David Ben-Gurion hesitated at first but ultimately joined Chaim Weizmann, who had proclaimed his qualified support for the Commission’s findings, much at the insistence of East European Zionists who were already feeling the fascist and Nazi knife close to their necks. Ben-Gurion wished to cement the British agreement to Jewish independence, though he rejected the narrow boundaries delineated by the Commission. He and his colleagues were also interested in anchoring the part of the Commission’s report that advocated population exchanges, known today as transfer, by force if necessary.
Like the British, Zionism looked down on Arab nationalists. The Palestinian peasant farmers, known as fellaheen, would not be rising up were it not for incitement by their own extreme leadership, led by the notorious Mufti Haj Amin al-Husseini, as well as the agitation caused by turbulent nationalist movements operating in Egypt, Iraq and Syria. The Jewish claims were rebuffed, however, and the nationalism of Palestinian Arabs, whether they view themselves as independent or as part of a wider nationalist movement, was sturdy, strong and uncompromising. The Arabs, who still outnumbered Jews by two or three to one, would not agree to live in a state in which the Jews were threatening to become a majority. The Zionist claim that there were moderate Arabs who would cooperate if encouraged to do so was a myth, the Commission noted. The only way to prevent bloodshed was by partition - or repression.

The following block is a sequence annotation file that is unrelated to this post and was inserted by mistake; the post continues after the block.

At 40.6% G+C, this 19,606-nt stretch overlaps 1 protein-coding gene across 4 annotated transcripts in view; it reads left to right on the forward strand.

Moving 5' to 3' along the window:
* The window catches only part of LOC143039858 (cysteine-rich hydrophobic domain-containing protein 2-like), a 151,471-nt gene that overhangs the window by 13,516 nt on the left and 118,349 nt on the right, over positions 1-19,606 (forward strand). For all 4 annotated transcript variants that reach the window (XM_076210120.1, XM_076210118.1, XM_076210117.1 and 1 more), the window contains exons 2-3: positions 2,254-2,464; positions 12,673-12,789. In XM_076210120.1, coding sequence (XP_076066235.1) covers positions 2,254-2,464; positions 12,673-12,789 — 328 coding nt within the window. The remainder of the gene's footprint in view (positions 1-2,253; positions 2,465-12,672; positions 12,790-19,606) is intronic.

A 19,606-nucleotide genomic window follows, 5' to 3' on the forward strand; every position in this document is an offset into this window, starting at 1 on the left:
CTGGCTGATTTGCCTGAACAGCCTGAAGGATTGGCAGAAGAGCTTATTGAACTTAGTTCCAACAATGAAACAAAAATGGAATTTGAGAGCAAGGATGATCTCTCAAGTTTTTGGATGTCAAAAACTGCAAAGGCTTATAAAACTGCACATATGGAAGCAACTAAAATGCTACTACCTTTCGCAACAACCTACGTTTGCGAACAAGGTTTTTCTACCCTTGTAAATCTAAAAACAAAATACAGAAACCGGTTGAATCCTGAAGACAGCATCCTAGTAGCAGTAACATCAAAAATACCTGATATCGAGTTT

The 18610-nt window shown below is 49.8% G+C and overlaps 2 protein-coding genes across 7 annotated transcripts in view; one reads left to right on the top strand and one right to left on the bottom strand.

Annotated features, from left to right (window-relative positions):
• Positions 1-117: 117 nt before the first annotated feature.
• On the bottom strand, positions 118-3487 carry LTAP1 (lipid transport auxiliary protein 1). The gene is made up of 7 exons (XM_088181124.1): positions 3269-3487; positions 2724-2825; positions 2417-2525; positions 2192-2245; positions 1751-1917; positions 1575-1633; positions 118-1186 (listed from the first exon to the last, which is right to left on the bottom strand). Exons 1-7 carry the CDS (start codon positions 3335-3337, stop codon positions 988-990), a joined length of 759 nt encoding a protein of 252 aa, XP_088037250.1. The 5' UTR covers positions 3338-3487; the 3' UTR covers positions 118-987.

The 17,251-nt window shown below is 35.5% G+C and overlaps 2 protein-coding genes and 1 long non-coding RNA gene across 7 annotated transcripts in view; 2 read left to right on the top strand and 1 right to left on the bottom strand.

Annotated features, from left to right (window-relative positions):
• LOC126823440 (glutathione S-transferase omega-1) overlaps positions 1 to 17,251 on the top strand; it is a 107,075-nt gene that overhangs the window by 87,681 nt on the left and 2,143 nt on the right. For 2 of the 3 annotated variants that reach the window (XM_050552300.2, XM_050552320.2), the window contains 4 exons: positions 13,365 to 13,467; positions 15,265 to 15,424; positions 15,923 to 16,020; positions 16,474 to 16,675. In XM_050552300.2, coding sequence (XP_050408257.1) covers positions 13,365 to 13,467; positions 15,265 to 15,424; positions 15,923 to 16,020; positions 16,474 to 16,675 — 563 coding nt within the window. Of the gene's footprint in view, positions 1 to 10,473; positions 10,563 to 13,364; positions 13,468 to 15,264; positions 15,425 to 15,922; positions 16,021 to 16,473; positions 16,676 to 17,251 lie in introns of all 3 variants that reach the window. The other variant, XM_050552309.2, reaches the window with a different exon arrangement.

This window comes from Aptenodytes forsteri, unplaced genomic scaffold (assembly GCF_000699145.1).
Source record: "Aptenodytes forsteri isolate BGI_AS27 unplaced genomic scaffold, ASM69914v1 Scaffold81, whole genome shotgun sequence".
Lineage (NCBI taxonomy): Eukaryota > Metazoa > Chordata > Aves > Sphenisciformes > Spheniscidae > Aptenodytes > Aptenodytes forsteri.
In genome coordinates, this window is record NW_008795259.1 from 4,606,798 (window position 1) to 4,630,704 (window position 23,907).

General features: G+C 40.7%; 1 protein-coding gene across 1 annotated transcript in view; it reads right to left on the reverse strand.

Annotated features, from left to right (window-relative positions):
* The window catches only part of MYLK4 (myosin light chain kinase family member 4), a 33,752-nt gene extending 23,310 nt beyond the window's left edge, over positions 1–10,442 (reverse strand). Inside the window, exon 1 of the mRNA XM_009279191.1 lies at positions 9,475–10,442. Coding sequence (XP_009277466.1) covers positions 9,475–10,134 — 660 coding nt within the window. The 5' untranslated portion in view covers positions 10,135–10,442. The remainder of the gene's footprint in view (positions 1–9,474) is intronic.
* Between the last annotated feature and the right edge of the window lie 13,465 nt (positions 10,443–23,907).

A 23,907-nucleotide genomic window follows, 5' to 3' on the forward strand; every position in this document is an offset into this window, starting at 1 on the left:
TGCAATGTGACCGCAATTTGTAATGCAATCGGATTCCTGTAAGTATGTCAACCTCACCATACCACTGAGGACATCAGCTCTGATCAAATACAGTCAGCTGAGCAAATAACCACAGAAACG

“The moral objections to repression are self-evident,” the Commission noted, though in 2018 Israel they’ve become blurry and virtually unmentionable. “Nor need the undesirable reactions of it on opinion outside Palestine be emphasized,” the report notes, though Netanyahu has now come around to believing and convincing others that the problem isn’t with the repression, but with its critics. “Moreover,” the Peel Commission notes, “repression will not solve the problem. It will exacerbate the quarrel. It is not easy to pursue the dark path of repression without seeing daylight at the end of it.”
The Commission’s report turned out to be the swan song of the British commitment to establishing a Jewish commonwealth, as Winston Churchill named it. Two months after the Arabs rejected the report, terrorists belonging to the Black Hand gang set up by the recently killed legend Izz a-din al-Kassam assassinated the Australian-born pro-Zionist Governor of Galilee, Lewis Andrews, as he ended his prayers at the Anglican Church in Nazareth. The British responded with unprecedented ferociousness, spurring Arabs to step up their attacks on Jews. In response, the underground right wing Irgun underground rescinded their allegiance to the Jewish leadership’s policy of restraint, launching a wave of terror attacks against Arab civilians in major population centers that left hundreds dead. After the British authorities published the White Paper that cancelled Jewish emigration, the Irgun began to attack Mandatory targets as well.